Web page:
Toronto–St. Paul’s federal byelection: When, where and how to vote

Voters in the riding of Toronto–St. Paul's will be going to the polls on Monday to elect a new M.P.

After weeks of attention and the potential federal implications of the results, eligible residents in the riding of Toronto–St. Paul’s will have a chance to cast a ballot for their next M.P.

Monday’s byelection was triggered by the resignation of former cabinet minister and long-time Liberal Party of Canada representative Carolyn Bennett back in January.

This race has been viewed by many as the latest test of Prime Minister Justin Trudeau’s leadership, raising additional questions about his future should the Liberals lose what has been a stronghold for the party.

There are seven dozen people on the ballot, which is almost a metre long. A protest group calling itself the Longest Ballot Committee stacked it with names to make a point about the first-past-the-post system being unfair. They did similar protests in byelections in Winnipeg a year ago and Mississauga in 2022.

Leslie Church, who served as chief of staff to Deputy Prime Minister and Finance Minister Chrystia Freeland, is running for the Liberals. Don Stewart, a financial and marketing specialist, is running for the Conservative Party of Canada. Amrit Parhar, a director with a non-profit, is running for the NDP.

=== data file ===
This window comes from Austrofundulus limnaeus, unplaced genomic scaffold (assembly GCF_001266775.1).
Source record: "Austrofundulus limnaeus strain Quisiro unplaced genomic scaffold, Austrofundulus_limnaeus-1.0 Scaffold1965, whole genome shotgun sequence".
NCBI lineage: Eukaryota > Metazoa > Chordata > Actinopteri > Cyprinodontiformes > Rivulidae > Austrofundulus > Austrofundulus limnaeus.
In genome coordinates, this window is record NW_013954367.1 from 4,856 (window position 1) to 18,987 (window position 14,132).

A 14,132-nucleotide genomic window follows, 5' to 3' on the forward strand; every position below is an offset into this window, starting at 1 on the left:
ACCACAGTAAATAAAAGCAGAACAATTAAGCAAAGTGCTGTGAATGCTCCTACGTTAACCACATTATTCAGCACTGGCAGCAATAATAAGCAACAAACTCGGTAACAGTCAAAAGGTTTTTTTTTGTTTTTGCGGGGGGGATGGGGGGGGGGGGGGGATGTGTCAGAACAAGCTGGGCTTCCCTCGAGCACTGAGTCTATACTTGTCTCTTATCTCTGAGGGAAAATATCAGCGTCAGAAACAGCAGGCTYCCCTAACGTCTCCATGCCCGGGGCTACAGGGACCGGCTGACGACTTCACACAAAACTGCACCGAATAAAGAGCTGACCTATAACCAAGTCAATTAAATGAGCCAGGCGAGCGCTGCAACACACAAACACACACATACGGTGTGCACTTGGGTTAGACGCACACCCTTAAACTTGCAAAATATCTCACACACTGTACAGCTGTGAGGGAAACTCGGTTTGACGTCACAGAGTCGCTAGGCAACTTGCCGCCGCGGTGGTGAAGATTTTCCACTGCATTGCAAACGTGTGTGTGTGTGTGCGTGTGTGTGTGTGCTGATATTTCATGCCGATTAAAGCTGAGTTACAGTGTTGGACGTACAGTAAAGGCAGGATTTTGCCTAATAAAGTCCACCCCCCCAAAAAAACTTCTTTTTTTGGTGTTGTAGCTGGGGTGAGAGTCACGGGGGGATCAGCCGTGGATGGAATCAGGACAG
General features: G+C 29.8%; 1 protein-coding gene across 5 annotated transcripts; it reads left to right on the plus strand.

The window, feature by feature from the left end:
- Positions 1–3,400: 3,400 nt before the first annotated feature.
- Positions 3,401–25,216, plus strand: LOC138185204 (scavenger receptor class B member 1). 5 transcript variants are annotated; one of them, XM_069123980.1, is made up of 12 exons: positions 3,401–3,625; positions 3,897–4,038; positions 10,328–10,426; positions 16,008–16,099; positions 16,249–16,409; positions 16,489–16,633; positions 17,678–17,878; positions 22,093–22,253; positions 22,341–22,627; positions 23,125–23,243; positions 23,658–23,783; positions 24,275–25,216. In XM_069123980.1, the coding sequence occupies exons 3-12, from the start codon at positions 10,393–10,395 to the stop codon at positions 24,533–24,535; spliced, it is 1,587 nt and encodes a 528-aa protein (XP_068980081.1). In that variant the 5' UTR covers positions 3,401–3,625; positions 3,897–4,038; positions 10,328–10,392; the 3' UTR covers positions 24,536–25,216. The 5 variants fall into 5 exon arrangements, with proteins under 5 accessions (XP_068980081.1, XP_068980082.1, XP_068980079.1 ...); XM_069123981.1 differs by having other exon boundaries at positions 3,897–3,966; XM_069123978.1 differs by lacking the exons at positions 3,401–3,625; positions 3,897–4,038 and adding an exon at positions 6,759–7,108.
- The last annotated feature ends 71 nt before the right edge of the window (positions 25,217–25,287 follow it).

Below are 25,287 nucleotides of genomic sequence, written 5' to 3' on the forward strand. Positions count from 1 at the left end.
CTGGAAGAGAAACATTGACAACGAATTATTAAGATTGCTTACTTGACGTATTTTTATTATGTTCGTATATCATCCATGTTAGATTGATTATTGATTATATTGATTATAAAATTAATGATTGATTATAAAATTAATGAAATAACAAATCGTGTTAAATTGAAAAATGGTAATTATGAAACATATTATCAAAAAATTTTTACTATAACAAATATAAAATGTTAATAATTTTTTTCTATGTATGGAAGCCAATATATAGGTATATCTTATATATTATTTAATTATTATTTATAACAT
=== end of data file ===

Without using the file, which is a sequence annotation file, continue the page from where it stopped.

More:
Christian Cullis, a constituency and communications assistant for Ward 11 University–Rosedale Coun. Dianne Saxe is running for the Green Party of Canada.

Click here to view a full list of candidates on the ballot.

When can Toronto–St. Paul’s residents vote?

Polling stations will be open on Monday between 8:30 a.m. and 8:30 p.m.

Where to vote

Click here to access Elections Canada’s voter information service. To find your location in Toronto–St. Paul’s, enter your home postal code on the website.

How to cast a ballot

In order to vote in the byelection, residents must have lived in Toronto–St. Paul’s since May 20, be at least 18 years old on election day, be a Canadian citizen, and must able to prove identity and address.

Residents will need to bring identification in order to cast a ballot. Also, if a resident isn’t on the list of registered voters, they will have to register. According to Elections Canada, there are three options:

  • An Ontario driver’s licence or any other government-issued card with a name, photo and current address
  • Two pieces of identification with the resident’s name and one of the two pieces must have a current address (e.g. a voter information card and a bank statement, a student ID card and a utility bill etc.)
  • If someone doesn’t have any identification, a resident can fill out a written declaration and another resident who lives in the same riding and is known to the applicant will have to attest they know the resident and provide their own identification

Click here for a full list of accepted identification.

For any other questions on how to cast a ballot, click here to visit the Elections Canada Toronto–St. Paul’s byelection website.

With files from The Canadian Press

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